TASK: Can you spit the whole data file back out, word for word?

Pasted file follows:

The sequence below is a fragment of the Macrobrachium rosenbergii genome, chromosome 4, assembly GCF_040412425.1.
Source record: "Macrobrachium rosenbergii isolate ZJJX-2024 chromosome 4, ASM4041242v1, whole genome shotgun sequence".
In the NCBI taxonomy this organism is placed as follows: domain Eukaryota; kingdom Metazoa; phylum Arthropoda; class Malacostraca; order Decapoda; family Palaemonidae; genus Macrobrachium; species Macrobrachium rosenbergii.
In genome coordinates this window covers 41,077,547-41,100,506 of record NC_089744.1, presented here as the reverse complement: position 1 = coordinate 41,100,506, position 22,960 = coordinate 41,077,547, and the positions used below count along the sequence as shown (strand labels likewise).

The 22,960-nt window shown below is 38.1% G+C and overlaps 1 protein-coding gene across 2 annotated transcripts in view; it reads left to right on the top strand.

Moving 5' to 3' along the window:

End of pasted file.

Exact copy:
The sequence below is a fragment of the Macrobrachium rosenbergii genome, chromosome 4, assembly GCF_040412425.1.
Source record: "Macrobrachium rosenbergii isolate ZJJX-2024 chromosome 4, ASM4041242v1, whole genome shotgun sequence".
In the NCBI taxonomy this organism is placed as follows: domain Eukaryota; kingdom Metazoa; phylum Arthropoda; class Malacostraca; order Decapoda; family Palaemonidae; genus Macrobrachium; species Macrobrachium rosenbergii.
In genome coordinates this window covers 41,077,547-41,100,506 of record NC_089744.1, presented here as the reverse complement: position 1 = coordinate 41,100,506, position 22,960 = coordinate 41,077,547, and the positions used below count along the sequence as shown (strand labels likewise).

The 22,960-nt window shown below is 38.1% G+C and overlaps 1 protein-coding gene across 2 annotated transcripts in view; it reads left to right on the top strand.

Moving 5' to 3' along the window: